See the latest Australian dollar analysis here:
Looks like I mistook tone for substance in my recent assessment that S&P was getting more bullish on Australia. Following the recent release of the sovereign report, I contacted former Australian sovereign analyst Kyran Curry and he confirmed that S&P’s stern outlook for Australia had not changed.
That is obvious today with the release of two new reports into the banks. The first is a gloomy assessment of prospects for any ratings upgrades, as well as more likely downgrades. The second report is a warning about the increasing risk of a New Zealand property crash and, wait for it, who is on the hook for that?
The first report is a repeat of the now familiar story:
- Our ratings outlooks for the Australian financial institutions sector for 2013 generally are stable. By contrast with the U.S. and Europe over recent years, the significant majority of our ratings on Australian financial institutions have stable outlooks, and our most likely scenario is that this will not change in 2013.
- We believe that the prospect for rating upgrades in 2013 is low, and that there is a greater possibility of rating downgrades. That said, our current view is that negative ratings transitions are less than a one-in-three possibility for the Australian major banks and most other rated financial institutions during 2013.
- Our expectation for 2013 is that most economic and industry risks affecting the banking sector are manageable for most Australian financial institutions at current rating levels. These include our likely base case outlook for risks associated the Chinese economy, industry sectors negatively affected by the high Australian dollar, commodity prices, and property sector risks. Economic and industry risks that could be most likely to cause negative ratings momentum include those associated with Australia’s high external debt and relative dependence on external borrowings.
With the usual acknowledgement that it is actually you, the tax-payer – that is the reason the bank’s have ratings this high:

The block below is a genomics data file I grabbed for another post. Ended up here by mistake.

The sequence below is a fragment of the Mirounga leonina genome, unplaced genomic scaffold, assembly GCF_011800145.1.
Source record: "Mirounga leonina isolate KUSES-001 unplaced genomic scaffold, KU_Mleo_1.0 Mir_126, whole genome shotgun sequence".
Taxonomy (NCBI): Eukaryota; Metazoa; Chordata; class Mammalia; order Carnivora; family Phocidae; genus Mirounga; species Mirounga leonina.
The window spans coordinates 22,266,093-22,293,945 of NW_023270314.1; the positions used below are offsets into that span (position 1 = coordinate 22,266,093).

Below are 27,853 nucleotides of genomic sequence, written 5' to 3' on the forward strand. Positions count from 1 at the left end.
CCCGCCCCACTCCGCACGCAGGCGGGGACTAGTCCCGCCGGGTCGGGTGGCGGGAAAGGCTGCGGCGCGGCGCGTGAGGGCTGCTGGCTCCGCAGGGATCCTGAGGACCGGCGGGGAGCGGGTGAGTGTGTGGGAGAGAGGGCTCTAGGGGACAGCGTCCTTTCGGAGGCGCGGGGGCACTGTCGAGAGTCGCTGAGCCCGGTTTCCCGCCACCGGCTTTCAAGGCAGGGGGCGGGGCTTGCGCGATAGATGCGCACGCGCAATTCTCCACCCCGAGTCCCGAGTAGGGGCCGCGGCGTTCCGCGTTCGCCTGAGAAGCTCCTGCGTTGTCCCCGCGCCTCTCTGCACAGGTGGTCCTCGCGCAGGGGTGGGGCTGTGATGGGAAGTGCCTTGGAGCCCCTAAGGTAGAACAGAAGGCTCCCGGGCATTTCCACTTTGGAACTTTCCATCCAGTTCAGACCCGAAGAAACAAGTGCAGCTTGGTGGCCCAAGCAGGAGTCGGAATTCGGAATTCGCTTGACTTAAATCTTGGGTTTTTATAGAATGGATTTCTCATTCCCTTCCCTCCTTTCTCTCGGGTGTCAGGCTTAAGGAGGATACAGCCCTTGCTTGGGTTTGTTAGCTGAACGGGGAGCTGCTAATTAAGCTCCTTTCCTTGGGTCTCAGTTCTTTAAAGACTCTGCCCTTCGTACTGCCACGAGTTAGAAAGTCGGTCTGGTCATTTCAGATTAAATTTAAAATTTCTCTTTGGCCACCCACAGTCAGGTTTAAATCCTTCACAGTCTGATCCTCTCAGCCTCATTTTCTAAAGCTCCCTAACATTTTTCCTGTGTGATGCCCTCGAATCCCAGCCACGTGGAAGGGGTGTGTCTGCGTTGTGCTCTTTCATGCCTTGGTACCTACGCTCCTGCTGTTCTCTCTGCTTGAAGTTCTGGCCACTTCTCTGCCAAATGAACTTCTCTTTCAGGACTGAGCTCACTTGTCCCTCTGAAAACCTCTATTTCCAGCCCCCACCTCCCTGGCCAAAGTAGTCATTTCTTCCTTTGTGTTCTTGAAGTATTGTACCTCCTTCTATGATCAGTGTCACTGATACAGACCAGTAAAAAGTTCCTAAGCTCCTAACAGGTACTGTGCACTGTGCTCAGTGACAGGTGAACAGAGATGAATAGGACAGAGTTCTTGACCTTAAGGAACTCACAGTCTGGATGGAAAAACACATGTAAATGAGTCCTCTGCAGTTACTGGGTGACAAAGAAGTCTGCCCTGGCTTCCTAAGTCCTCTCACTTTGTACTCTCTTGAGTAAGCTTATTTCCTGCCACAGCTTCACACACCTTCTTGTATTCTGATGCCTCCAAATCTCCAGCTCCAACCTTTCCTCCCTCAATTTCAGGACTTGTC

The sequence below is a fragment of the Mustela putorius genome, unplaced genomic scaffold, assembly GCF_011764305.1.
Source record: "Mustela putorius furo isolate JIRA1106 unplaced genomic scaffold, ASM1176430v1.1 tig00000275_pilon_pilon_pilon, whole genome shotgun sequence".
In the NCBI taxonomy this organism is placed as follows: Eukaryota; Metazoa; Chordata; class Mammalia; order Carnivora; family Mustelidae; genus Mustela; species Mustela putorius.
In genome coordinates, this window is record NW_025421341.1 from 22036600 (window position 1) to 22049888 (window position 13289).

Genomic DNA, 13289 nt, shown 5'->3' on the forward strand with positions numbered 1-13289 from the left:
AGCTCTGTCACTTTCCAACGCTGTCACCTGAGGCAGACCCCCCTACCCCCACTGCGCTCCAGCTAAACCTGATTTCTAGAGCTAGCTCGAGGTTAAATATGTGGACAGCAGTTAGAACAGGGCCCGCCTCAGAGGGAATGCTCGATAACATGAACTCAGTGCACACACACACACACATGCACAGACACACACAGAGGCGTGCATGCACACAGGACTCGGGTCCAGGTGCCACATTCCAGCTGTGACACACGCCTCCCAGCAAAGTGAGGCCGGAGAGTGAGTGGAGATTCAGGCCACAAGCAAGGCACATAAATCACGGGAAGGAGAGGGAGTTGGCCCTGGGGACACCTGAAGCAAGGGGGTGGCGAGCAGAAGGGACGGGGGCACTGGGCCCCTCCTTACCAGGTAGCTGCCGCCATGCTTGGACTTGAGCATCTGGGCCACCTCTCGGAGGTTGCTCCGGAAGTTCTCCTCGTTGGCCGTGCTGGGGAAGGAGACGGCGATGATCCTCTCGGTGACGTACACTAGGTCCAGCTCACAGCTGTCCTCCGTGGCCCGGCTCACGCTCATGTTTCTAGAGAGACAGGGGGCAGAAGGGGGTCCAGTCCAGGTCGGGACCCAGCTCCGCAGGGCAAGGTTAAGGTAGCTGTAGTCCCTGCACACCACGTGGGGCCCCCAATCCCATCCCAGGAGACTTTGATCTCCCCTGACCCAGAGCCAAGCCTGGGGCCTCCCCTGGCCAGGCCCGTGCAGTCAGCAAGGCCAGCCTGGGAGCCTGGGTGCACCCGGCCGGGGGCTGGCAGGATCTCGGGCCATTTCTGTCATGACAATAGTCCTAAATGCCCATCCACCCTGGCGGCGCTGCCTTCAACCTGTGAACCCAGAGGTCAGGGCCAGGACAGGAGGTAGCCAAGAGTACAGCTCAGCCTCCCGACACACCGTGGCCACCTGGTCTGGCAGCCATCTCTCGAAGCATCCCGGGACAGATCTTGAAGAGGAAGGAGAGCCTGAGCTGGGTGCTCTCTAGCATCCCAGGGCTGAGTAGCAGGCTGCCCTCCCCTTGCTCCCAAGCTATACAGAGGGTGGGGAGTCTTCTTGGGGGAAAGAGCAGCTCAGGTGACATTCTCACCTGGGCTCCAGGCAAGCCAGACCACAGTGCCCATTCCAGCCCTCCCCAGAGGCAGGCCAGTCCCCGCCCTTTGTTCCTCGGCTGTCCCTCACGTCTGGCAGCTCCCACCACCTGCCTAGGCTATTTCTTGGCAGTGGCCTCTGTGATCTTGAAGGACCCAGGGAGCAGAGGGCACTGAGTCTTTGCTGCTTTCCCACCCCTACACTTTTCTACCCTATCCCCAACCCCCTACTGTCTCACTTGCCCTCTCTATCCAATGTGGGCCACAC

We note that even if the stand-alone credit profiles (SACPs) of the Australian major banks were to improve by one notch, to ‘a+’ from ‘a’, this would not cause us to raise the issuer credit ratings to ‘AA’ from ‘AA-‘. While the Commonwealth of Australia (AAA/Stable/A-1+) is considered highly supportive of the banking sector, and we believe that the four Australian major banks are highly systemically important and therefore would be the beneficiaries of direct government support (in the unlikely event it were required), our ratings criteria envisages that fluctuation of the major banks’ SACPs could occur anywhere in the ‘a-‘ to ‘a+’ range for them to be rated ‘AA-‘. We believe that the prospect for rating upgrades for most regional banks and smaller retail financial institutions is fairly remote.
And the outcome if the Federal budget were to deteriorate? You guessed it:
‘A+’ from ‘AA-‘, all other rating factors remaining equal and unchanged, would be if our local currency issuer credit ratings on The Commonwealth of Australia were lowered to ‘AA+’ from ‘AAA’. The concomitant rating action on the banks would reflect our view that the four Australian major banks would continue to benefit from government support but not to the same extent, in consideration of the government having less capacity to provide extraordinary support (in the unlikely event that it were required).
So nothing new here, except of course that nothing has changed.
More interesting is the second report, about New Zealand property, which reckons:
- In our base case scenario we expect that strong asset quality ratios are likely to be maintained at levels supportive of banks’ current ratings.
- Potential risks to the banking sector include a sharp correction in property prices and a disruption in funding access.
- Should economic risk buildup and the Economic Risk score be lowered to ‘4’ from ‘3’ the ratings on New Zealand banks could be lowered.